“Art and Conflicts in Central Asia” is showing at the Haggarty Museum of Art through Jan. 21.

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‘Dance first, think later’

Posted on 08 November 2006 by Sarah Finneran

“Dance first, think later.” Dance, Inc., the student-run dance organization on campus, adheres to this motto whole-heartedly. This passion for dance was evident during Dance, Inc.’s fall recital on Oct. 27, 28 and 29.The show was held at the Helfaer Theater. One would expect the performance to take place in the main auditorium, but instead it was in a small, intimate studio room. An arrival around 7:40 p.m. was met by a packed venue with the show set to begin at 8:00 p.m. It was difficult to find a seat at first; however, there were a few spots on the bleachers in the back. People continued to filter in for the next 20 minutes. By the time the show began, there was standing room only.

The lights dimmed, and approximately 14 dancers filed onto the “stage.” The opening number was energetic and full of smiles. For the most part, the dancers were in sync and seemed to know the routine well. Two of the performers bounced up on stage to welcome the audience. All of the dancers could not wait to showcase the pieces they had worked so hard on for the past few months. The atmosphere was very relaxed and inviting.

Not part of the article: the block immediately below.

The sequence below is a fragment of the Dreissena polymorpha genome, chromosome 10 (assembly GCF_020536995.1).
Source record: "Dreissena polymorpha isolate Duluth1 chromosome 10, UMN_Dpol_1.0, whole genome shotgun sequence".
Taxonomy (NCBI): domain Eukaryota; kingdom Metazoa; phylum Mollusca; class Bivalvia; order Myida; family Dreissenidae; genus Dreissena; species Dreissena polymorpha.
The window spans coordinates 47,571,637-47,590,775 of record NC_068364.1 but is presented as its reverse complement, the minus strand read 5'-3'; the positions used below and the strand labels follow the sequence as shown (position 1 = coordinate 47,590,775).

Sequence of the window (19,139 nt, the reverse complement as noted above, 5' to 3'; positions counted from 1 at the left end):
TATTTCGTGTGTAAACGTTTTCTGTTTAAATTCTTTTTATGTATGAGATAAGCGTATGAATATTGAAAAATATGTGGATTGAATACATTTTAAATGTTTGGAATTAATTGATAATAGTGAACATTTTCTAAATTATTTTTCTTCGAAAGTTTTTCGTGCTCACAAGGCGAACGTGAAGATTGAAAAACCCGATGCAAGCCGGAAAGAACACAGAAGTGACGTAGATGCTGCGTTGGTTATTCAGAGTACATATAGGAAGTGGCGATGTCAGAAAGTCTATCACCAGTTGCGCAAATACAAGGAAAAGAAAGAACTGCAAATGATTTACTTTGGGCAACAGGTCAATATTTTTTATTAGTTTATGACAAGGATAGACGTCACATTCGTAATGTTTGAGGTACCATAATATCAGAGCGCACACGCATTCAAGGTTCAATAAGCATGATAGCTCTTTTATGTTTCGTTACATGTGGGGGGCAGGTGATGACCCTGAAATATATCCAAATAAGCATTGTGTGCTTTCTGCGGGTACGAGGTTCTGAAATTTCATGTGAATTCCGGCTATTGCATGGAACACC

Without further ado, the performance began. All forms of dance were represented throughout the recital. There were lyrical pieces, as well as tap and ballet. Some pieces were intense, full of emotion and meaning, while others were meant to be fun and make the audience laugh. Tap proved to be an interesting part of the show. One piece was done in a militaristic style with the dancers even wearing camouflage pants. The majority of the pieces were lyrical, telling a story through the movements. The audience was enthralled by the dancers’ ability to portray such emotion without saying a word. Allison Berg, a freshman in the College of Arts and Sciences, said, “I wasn’t sure what to expect with the lyrical dances, but I was pleasantly surprised.”

Dance, Inc. is an extra-curricular, student-run organization here on the Marquette campus. Anyone who is interested in dance is welcome to audition to be part of the company. No prior experience is required to be a part of the magic.